Even with remote learning, teachers are making sure students are getting the most out of it.

Bloch said many Immanuel teachers are providing hands-on experiments, activities and games for their students to do at home with their families.

“I think it has been an amazing time for many families,” she said. “They have grown closer and the parents have really invested their time and energy into the education of their students.”

But it’s also been a time of learning for teachers.

“I would say the biggest challenge is making sure students are still engaged and learning and I just worry about their well-being,” Kiel said. “I was sad our year was cut short, but with a little planning, I worked to help create different memories for students.”

Her class was able to complete a unit on butterflies, watching Kiel’s videos and pictures of how caterpillars turned into butterflies and writing about the changes.

There have been some advantages to remote learning as students have been able to work on their own schedule, she added.

COVID-19 has led to innovation in teaching that will change the landscape of education for years to come.

“I think everyone has grown during this unique circumstance,” Bloch said. “We have learned so much and have grown in our skills. I think our school will be a better and more productive school because we have had the challenge of learning a lot of technology in a very short amount of time.”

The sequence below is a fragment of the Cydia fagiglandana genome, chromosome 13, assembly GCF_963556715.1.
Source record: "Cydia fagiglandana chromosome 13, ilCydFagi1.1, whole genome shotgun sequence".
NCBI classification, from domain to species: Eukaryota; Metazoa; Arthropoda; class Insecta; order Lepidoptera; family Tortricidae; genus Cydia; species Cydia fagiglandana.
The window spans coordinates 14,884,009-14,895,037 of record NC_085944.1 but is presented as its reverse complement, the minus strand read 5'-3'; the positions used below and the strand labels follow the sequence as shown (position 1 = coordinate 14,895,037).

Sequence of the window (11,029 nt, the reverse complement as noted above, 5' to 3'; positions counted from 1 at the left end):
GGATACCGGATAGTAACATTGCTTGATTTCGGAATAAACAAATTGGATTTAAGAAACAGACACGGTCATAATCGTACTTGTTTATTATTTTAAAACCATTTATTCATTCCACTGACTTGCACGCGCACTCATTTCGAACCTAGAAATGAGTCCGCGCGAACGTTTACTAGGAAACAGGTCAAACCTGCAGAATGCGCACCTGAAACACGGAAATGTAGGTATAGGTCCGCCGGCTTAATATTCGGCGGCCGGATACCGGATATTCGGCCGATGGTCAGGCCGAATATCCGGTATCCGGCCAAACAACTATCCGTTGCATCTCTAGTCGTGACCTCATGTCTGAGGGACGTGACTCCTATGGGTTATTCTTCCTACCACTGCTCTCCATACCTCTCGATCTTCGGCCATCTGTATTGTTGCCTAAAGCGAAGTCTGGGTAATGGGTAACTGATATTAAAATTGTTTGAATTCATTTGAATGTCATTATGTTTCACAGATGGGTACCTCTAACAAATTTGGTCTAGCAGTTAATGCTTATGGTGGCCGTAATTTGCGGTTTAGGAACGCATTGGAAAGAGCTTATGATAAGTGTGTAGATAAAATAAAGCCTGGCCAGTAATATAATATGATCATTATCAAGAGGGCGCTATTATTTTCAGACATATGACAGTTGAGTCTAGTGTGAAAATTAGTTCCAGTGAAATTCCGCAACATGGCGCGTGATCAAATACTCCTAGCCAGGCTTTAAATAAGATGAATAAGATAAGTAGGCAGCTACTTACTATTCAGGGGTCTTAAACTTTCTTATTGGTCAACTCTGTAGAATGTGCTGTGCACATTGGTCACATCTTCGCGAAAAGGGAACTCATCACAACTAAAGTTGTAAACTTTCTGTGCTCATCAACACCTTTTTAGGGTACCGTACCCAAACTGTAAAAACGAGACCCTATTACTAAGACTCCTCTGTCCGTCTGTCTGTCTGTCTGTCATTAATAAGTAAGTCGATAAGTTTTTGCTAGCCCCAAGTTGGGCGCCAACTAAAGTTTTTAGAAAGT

The key has been keeping all channels of communication open with parents and students.

“I have tried to be supportive and help in any way I can to make this easier for families,” Kiel said.

That support has not gone unnoticed as Kiel said she has been the recipient of various acts of kindness.

“I received the sweetest card in the mail and I had a sweet treat delivered to my porch,” she said. “I also have loved the messages from students each day.”

But it’s not the same as being in the classroom.

“I miss the hugs and just seeing their little faces,” Kiel said. “While Google Meet is a great way for us to interact, it just isn’t the same as seeing them in person.”

Castetter said some things just don’t translate over a computer screen.

“I miss all of their sweet personalities,” she said. “I miss making those little connections with them each day.”

She also worries more about students who may not have the resources or support they need at home.

“Each student brings so much to the classroom,” she said. “I’ve always known that, but it is very evident in their absence.”

This school year may almost be over, but Kiel is looking forward to getting back to the normal routine come August.

“I am looking forward to catching up with students and not taking for granted our time together,” she said.

Castetter said she has a new appreciation for teaching because of the pandemic.

“There are definitely things I will not take for granted, like that face to face time with them each day,” she said. “Hopefully, our new beginning next year will allow us closure for this year.”